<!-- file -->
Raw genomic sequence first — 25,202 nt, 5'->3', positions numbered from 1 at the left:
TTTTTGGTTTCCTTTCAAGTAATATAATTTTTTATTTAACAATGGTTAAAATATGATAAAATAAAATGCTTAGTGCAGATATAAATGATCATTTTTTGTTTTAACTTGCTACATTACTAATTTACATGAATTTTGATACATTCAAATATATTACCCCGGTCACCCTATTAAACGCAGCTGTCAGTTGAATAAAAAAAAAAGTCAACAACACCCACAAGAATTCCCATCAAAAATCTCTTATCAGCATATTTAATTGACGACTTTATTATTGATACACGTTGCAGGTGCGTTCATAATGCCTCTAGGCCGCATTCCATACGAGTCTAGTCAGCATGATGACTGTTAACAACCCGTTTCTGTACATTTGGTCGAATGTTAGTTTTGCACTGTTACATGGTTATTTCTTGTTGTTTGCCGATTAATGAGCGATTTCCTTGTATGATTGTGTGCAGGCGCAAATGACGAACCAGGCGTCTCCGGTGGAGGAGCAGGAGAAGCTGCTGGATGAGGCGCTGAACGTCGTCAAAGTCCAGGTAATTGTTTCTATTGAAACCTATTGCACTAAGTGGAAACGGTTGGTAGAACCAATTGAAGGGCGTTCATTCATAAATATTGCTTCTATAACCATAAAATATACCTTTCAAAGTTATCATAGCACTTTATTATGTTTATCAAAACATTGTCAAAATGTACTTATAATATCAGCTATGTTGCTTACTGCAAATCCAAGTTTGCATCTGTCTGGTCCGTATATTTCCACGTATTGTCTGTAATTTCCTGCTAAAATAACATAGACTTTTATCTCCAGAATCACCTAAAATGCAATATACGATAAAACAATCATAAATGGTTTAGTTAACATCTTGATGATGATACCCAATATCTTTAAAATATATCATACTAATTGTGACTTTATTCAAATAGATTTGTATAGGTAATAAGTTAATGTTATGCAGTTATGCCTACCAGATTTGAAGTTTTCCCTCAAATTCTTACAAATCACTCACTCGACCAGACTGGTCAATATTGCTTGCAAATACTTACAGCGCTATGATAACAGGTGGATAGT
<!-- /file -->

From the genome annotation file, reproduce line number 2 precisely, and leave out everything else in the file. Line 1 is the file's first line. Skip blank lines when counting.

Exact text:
TTTTTGGTTTCCTTTCAAGTAATATAATTTTTTATTTAACAATGGTTAAAATATGATAAAATAAAATGCTTAGTGCAGATATAAATGATCATTTTTTGTTTTAACTTGCTACATTACTAATTTACATGAATTTTGATACATTCAAATATATTACCCCGGTCACCCTATTAAACGCAGCTGTCAGTTGAATAAAAAAAAAAGTCAACAACACCCACAAGAATTCCCATCAAAAATCTCTTATCAGCATATTTAATTGACGACTTTATTATTGATACACGTTGCAGGTGCGTTCATAATGCCTCTAGGCCGCATTCCATACGAGTCTAGTCAGCATGATGACTGTTAACAACCCGTTTCTGTACATTTGGTCGAATGTTAGTTTTGCACTGTTACATGGTTATTTCTTGTTGTTTGCCGATTAATGAGCGATTTCCTTGTATGATTGTGTGCAGGCGCAAATGACGAACCAGGCGTCTCCGGTGGAGGAGCAGGAGAAGCTGCTGGATGAGGCGCTGAACGTCGTCAAAGTCCAGGTAATTGTTTCTATTGAAACCTATTGCACTAAGTGGAAACGGTTGGTAGAACCAATTGAAGGGCGTTCATTCATAAATATTGCTTCTATAACCATAAAATATACCTTTCAAAGTTATCATAGCACTTTATTATGTTTATCAAAACATTGTCAAAATGTACTTATAATATCAGCTATGTTGCTTACTGCAAATCCAAGTTTGCATCTGTCTGGTCCGTATATTTCCACGTATTGTCTGTAATTTCCTGCTAAAATAACATAGACTTTTATCTCCAGAATCACCTAAAATGCAATATACGATAAAACAATCATAAATGGTTTAGTTAACATCTTGATGATGATACCCAATATCTTTAAAATATATCATACTAATTGTGACTTTATTCAAATAGATTTGTATAGGTAATAAGTTAATGTTATGCAGTTATGCCTACCAGATTTGAAGTTTTCCCTCAAATTCTTACAAATCACTCACTCGACCAGACTGGTCAATATTGCTTGCAAATACTTACAGCGCTATGATAACAGGTGGATAGT